At staff meeting today we watched, Not My Life. A film about human trafficking and modern slavery. Narrated by Glenn Close, this documentary explores the cruel inhumanity of trafficking and slavery around the world today. I recommend it for anyone wanting to get a clear picture of the types of trafficking and slavery, whether in Africa, India, Cambodia, Europe, or the United States.
Somewhere in the movie someone defines sex trafficking as supported by,
force, fraud, and coercion
You might think that force and coercion are the same but here is how I hear those words:
force: the physical power to control another person
fraud: deception often makes it possible to get more cooperation without using as much force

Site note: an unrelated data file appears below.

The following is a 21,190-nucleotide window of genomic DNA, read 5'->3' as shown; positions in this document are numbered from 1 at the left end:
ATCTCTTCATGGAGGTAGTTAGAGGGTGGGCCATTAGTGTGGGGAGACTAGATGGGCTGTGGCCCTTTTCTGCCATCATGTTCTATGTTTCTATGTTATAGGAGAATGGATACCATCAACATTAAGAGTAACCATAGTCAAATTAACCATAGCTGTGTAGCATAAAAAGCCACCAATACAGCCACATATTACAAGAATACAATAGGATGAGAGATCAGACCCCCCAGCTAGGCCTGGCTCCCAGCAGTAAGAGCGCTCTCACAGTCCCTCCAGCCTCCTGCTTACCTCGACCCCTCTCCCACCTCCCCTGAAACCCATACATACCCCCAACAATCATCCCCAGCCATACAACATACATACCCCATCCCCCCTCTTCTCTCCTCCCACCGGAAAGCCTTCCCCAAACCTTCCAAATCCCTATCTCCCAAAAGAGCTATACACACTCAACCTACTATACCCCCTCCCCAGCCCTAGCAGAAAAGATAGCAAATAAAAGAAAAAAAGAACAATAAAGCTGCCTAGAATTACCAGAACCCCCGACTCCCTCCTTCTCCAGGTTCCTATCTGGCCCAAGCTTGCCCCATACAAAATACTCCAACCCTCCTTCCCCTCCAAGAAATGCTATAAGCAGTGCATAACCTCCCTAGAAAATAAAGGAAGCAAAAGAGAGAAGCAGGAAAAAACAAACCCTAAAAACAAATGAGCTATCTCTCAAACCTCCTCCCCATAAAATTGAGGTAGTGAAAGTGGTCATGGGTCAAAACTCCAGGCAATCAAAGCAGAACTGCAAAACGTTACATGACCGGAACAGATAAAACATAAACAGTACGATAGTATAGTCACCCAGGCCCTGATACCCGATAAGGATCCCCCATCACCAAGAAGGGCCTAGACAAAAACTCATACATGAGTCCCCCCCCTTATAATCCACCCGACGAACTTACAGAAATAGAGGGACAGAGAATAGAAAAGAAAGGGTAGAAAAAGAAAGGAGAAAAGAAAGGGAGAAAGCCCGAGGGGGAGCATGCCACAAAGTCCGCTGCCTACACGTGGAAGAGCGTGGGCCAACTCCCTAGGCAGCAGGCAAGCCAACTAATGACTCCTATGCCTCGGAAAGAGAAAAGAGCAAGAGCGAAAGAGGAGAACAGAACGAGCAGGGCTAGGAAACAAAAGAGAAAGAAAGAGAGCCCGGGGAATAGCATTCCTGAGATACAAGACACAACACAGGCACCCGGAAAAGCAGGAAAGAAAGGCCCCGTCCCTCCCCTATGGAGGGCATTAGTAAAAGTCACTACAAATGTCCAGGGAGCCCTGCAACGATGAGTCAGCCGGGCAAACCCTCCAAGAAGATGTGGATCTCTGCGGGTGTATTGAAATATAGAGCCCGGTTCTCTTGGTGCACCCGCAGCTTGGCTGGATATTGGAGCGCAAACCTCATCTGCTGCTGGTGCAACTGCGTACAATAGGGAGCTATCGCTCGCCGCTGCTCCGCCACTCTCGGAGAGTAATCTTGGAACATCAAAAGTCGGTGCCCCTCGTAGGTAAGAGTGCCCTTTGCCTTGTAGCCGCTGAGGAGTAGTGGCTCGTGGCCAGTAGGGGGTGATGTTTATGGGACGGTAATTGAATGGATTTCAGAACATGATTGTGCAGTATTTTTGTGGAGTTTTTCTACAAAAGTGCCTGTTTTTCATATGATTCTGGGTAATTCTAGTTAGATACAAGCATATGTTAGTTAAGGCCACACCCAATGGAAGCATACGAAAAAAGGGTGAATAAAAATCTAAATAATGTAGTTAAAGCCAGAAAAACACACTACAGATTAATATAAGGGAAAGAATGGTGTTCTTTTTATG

coercion: psychological efforts to get someone to do what you want. It is one thing to kidnap someone. It is another to convince them to act in ways that they would never choose to do. Coercion could be physical but sex traffickers rarely stand over their slaves and make them act out with those who buy them–at least after the first times. No, coercion is often psychological. If you don’t do this, I will kill your family. No one will want you now. Force starts the process, coercion keeps the victim entrapped.
Why is this helpful? Because these three items can be found anywhere. It is far too easy to believe that trafficking happens elsewhere or is something that only a monster does. Well, that last phrase is true…but we all know a little about force, manipulation, and deception. These features are found in everyday life.
Want to do something about trafficking? Stand up against force, manipulation (coercion) and deception everywhere you see it–in yourself, in others, in systems.